Proper understanding of “awareness” is necessary to improve security awareness

Security awareness must build on established concepts to provide value

As the concept of "security awareness" makes an awkward shift from relegated compliance cost to front and center discussion on how to influence behavior change in organizations, it's important to consider what "awareness" is in order to improve our outcomes.

One of the principal challenges is how the term "security awareness" is used and what people expect from security awareness.

In the security industry, this concept is poorly defined, goes by many misleading terms, and creates confusion by working against recognized concepts of awareness in other fields.

Whether called "security awareness," "cyber awareness," "security awareness training," or the clever "security awareness and training," the nomenclature causes confusion. Some seek to sidestep the confusion by focusing on education. I think that's a good idea, but I have a different suggestion (more on that in a future post).

One of the things I've experienced in the last two decades of information security is that when something is not understood, it has no value. Things that are obligated, but misunderstood with little value are unfunded. As a result, people don't care.

When it comes to "security awareness," somehow the centuries-old concept of "awareness" was hijacked from it's meaning to signify something different. A few month ago, I started practicing yoga. Awareness is a key concept in yoga.

Here's the thing: awareness in yoga, especially for someone new (like me), means only that I realize something. First and foremost, it doesn't mean I understand. Initially, it is a realization. Further, awareness -- with or without understanding -- doesn't mean that I know what to do about it, or even if I should do anything about it.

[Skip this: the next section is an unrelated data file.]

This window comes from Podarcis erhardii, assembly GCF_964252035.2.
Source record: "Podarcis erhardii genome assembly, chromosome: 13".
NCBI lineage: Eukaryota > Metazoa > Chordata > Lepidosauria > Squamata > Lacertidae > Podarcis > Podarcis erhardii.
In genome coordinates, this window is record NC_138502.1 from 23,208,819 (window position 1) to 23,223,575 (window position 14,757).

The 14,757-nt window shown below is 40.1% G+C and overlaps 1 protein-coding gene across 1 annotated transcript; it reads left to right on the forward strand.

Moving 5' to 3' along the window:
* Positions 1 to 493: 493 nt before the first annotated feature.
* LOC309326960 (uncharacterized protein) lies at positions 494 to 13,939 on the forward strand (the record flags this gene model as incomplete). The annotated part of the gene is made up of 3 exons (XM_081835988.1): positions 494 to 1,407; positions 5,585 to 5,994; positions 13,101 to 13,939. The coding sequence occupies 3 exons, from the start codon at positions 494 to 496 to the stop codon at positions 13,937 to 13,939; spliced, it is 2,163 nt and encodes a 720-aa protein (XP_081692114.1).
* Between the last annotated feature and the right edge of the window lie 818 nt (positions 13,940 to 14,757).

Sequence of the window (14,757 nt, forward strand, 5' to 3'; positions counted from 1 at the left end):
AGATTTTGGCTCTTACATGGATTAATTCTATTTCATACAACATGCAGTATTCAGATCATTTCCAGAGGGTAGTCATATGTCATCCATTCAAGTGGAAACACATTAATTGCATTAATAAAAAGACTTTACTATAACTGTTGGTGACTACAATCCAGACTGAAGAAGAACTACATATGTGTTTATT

Awareness is awareness. Awareness is the realization. Nothing more.

It's the same in security as it is in yoga or any other pursuit. What changes is the focus. By adding the word security to the front, the focus is on gaining awareness of security-related activities. Largely on a personal basis.

As explained before (Security Awareness Roundtable and Why the definition of security awareness matters), I see it as the individual realization of the impact of an action (or decision). I used to focus on consequences, but now consider impact to be more potent and direct. Impact can be positive, negative, or neutral. It's not always bad.

When it comes to security awareness, then, it's the realization of the security impact of an action or decision. If it's positive, we hope to reinforce it. And if not, then perhaps we can work with a series of "modifications" to change it (process, technology, and/or behavioral).

It's why I wrinkle my face when someone talks about "security awareness training." I see little utility in training someone how to be aware with a sole focus on security. I realize a large portion of the industry considers "security awareness" to signify action.

But it doesn't. It's nuanced, but not complicated.

When we're clear on what awareness is, we can start to use it as the trigger to change behaviors. More on that here.


Copyright © 2013 IDG Communications, Inc.

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